Through internet videos, tracing the African roots of twerk

Man, seems like there's just azz everywhere these days. At "This Is Africa," contributor Cosmic Yoruba has a roundup of videos that show the African roots of the booty-popping dance white folk now call "twerking."

Twerk gyrated further into pop culture focus this week when noted white pop star Miley Cyrus attempted, poorly, to perform it on a televised awards show.

Those who've followed New Orleans Bounce and its "sissy variants" know Miley didn't invent the move--far from it. In Latin America, perreo and dembow have inspired politicians to launch morality crusades. The roots of booty-popping can be traced through the African diaspora. Above, a compilation of music videos that show Mapouka, a contemporary form popular in Cote D'Ivoire that was deemed so provocative, it was banned.

From Cosmic Yoruba's excellent roundup:
Moving beyond the States to other parts of the African diaspora, in Haiti there is gouye/gouyad, in Colombia the El Mapale, in Cuba the vacunao, and most people are familiar with Jamaican winin’. On to Africa itself: in Senegal we have the ventilateur, in Somalia the niiko, kwassa kwassa in DR Congo (which goes by the same name in Zimbabwe), and the Cameroonian zingué. Not to mention malaya of the Afro-Arab communities in Oman, Saudi Arabia and the United Arab Emirates.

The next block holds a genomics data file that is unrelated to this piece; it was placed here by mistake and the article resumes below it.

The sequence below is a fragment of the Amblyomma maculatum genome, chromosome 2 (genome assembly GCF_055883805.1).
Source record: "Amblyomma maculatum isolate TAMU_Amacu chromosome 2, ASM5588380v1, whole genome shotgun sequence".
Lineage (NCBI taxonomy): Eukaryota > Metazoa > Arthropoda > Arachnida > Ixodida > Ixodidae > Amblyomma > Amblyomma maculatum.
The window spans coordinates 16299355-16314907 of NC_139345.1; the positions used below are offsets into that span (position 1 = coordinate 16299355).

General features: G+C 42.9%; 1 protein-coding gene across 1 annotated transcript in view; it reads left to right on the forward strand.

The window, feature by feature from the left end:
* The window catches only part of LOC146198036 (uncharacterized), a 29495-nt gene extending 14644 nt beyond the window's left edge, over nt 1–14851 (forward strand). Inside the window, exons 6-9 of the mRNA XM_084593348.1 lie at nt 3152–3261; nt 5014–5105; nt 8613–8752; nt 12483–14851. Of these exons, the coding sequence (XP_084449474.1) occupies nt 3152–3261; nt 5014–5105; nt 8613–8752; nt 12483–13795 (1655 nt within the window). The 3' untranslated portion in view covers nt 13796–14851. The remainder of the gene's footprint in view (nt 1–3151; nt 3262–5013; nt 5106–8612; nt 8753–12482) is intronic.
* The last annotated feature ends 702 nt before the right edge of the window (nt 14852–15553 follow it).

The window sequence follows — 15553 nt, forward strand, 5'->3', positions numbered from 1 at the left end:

TWERK: Booty-dancing, gender politics & white privilege []

Notable Replies

  1. seyo says:

    "the booty-popping dance white folk now call 'twerking.'"

    This is a little disingenuous. Black people here were calling it twerking before white people noticed and got into it. See DJ Jubilee. Thanks.

  2. seyo says:

    So have "white folks" also co-opted the term "breakdancing"? Or "jazz"? What about "sushi"? Also, "they"? Sounds to me like you're trolling.

  3. As a white lady whose butt is quite definitively a different pant size than her waist, I concur. I can't twerk. But I'm pretty sure that, as with many physical skills, that has more to do with lack of practice and effort rather than something innate. It'd be sort of like me saying, "I'm genetically incapable of running 5 miles" when the reality is more like "I've not really done anything to make myself capable of running 5 miles."

  4. Surely "shaking that thing" dates back to the development of that thing, and no culture now in existence can lay any real claim to it.

  5. Well, which stereotypes are uttered in implicit reference to all white people? My own answer (YMMV): very few.

    Among those that do seem to apply to all white people (can't jump, lack rhythm, etc.), how injurious are they, really? That is, how much of a history, and an ongoing reality, of racial oppression against white people accompanies them, and gets reinforced by them? My own answer: Very, very little. In fact, in the U.S., none.

    So I don't really care much about the supposed scourge of stereotypes about white people. Given the fact that the U.S. remains a de facto white supremacist culture and society, and that many (most?) people of color still suffer greatly as a result, I think any butthurt attention paid by whites to stereotypes about whites is a waste of breath and energy (which is not to say I think you're acting all butthurt). Not to mention how naive and silly it makes white people look when they moan and groan about "reverse racism" and so on.

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